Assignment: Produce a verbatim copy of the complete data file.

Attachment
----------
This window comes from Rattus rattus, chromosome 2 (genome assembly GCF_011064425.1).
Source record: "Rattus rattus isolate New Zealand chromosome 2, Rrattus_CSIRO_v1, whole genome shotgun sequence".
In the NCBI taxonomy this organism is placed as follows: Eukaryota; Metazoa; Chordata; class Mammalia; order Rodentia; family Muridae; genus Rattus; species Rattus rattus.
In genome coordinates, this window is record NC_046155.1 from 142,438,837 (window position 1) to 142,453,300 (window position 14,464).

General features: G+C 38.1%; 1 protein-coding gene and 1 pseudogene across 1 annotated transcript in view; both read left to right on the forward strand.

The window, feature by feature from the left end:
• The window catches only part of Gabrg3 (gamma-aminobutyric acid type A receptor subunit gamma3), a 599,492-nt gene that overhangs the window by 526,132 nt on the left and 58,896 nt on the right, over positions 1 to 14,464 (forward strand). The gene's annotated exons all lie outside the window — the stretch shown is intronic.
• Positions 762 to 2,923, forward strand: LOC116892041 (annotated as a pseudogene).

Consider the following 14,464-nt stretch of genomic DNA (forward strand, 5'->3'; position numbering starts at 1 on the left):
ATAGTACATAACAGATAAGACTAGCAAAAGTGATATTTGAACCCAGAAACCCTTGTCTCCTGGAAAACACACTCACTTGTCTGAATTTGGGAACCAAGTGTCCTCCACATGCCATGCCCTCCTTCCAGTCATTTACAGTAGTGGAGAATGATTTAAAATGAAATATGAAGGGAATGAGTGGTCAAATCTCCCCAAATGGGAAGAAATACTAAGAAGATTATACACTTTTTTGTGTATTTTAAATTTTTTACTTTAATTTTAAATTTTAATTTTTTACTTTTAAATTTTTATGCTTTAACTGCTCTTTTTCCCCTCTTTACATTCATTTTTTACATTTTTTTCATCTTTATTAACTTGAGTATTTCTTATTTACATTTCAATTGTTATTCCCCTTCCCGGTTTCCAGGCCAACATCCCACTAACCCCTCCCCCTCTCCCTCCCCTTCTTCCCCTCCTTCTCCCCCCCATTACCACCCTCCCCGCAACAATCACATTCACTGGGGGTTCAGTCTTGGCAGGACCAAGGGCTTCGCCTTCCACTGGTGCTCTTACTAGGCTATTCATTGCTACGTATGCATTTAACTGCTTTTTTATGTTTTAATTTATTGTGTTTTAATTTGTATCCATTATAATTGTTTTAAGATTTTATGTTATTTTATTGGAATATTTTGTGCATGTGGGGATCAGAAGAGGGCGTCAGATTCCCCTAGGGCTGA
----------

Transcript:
This window comes from Rattus rattus, chromosome 2 (genome assembly GCF_011064425.1).
Source record: "Rattus rattus isolate New Zealand chromosome 2, Rrattus_CSIRO_v1, whole genome shotgun sequence".
In the NCBI taxonomy this organism is placed as follows: Eukaryota; Metazoa; Chordata; class Mammalia; order Rodentia; family Muridae; genus Rattus; species Rattus rattus.
In genome coordinates, this window is record NC_046155.1 from 142,438,837 (window position 1) to 142,453,300 (window position 14,464).

General features: G+C 38.1%; 1 protein-coding gene and 1 pseudogene across 1 annotated transcript in view; both read left to right on the forward strand.

The window, feature by feature from the left end:
• The window catches only part of Gabrg3 (gamma-aminobutyric acid type A receptor subunit gamma3), a 599,492-nt gene that overhangs the window by 526,132 nt on the left and 58,896 nt on the right, over positions 1 to 14,464 (forward strand). The gene's annotated exons all lie outside the window — the stretch shown is intronic.
• Positions 762 to 2,923, forward strand: LOC116892041 (annotated as a pseudogene).

Consider the following 14,464-nt stretch of genomic DNA (forward strand, 5'->3'; position numbering starts at 1 on the left):
ATAGTACATAACAGATAAGACTAGCAAAAGTGATATTTGAACCCAGAAACCCTTGTCTCCTGGAAAACACACTCACTTGTCTGAATTTGGGAACCAAGTGTCCTCCACATGCCATGCCCTCCTTCCAGTCATTTACAGTAGTGGAGAATGATTTAAAATGAAATATGAAGGGAATGAGTGGTCAAATCTCCCCAAATGGGAAGAAATACTAAGAAGATTATACACTTTTTTGTGTATTTTAAATTTTTTACTTTAATTTTAAATTTTAATTTTTTACTTTTAAATTTTTATGCTTTAACTGCTCTTTTTCCCCTCTTTACATTCATTTTTTACATTTTTTTCATCTTTATTAACTTGAGTATTTCTTATTTACATTTCAATTGTTATTCCCCTTCCCGGTTTCCAGGCCAACATCCCACTAACCCCTCCCCCTCTCCCTCCCCTTCTTCCCCTCCTTCTCCCCCCCATTACCACCCTCCCCGCAACAATCACATTCACTGGGGGTTCAGTCTTGGCAGGACCAAGGGCTTCGCCTTCCACTGGTGCTCTTACTAGGCTATTCATTGCTACGTATGCATTTAACTGCTTTTTTATGTTTTAATTTATTGTGTTTTAATTTGTATCCATTATAATTGTTTTAAGATTTTATGTTATTTTATTGGAATATTTTGTGCATGTGGGGATCAGAAGAGGGCGTCAGATTCCCCTAGGGCTGA